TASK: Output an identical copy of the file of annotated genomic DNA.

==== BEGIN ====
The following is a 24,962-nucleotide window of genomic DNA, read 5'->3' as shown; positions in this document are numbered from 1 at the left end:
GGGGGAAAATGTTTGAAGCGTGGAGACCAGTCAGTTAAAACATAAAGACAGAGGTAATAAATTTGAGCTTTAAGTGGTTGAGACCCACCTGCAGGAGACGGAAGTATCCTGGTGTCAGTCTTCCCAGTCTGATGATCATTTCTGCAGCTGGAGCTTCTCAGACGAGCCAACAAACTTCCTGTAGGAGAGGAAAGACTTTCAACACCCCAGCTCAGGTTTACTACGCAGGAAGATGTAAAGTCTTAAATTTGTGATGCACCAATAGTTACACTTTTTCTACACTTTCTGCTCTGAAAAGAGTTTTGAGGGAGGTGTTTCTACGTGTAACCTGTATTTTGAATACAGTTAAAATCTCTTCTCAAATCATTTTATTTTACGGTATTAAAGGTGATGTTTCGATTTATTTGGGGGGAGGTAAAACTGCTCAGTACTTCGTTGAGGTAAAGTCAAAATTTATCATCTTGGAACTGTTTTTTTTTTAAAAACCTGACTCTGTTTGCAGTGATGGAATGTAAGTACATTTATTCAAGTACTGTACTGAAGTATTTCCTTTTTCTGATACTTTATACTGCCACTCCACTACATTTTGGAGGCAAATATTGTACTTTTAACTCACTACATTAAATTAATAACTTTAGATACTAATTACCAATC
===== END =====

The following is a 24,962-nucleotide window of genomic DNA, read 5'->3' as shown; positions in this document are numbered from 1 at the left end:
GGGGGAAAATGTTTGAAGCGTGGAGACCAGTCAGTTAAAACATAAAGACAGAGGTAATAAATTTGAGCTTTAAGTGGTTGAGACCCACCTGCAGGAGACGGAAGTATCCTGGTGTCAGTCTTCCCAGTCTGATGATCATTTCTGCAGCTGGAGCTTCTCAGACGAGCCAACAAACTTCCTGTAGGAGAGGAAAGACTTTCAACACCCCAGCTCAGGTTTACTACGCAGGAAGATGTAAAGTCTTAAATTTGTGATGCACCAATAGTTACACTTTTTCTACACTTTCTGCTCTGAAAAGAGTTTTGAGGGAGGTGTTTCTACGTGTAACCTGTATTTTGAATACAGTTAAAATCTCTTCTCAAATCATTTTATTTTACGGTATTAAAGGTGATGTTTCGATTTATTTGGGGGGAGGTAAAACTGCTCAGTACTTCGTTGAGGTAAAGTCAAAATTTATCATCTTGGAACTGTTTTTTTTTTAAAAACCTGACTCTGTTTGCAGTGATGGAATGTAAGTACATTTATTCAAGTACTGTACTGAAGTATTTCCTTTTTCTGATACTTTATACTGCCACTCCACTACATTTTGGAGGCAAATATTGTACTTTTAACTCACTACATTAAATTAATAACTTTAGATACTAATTACCAATC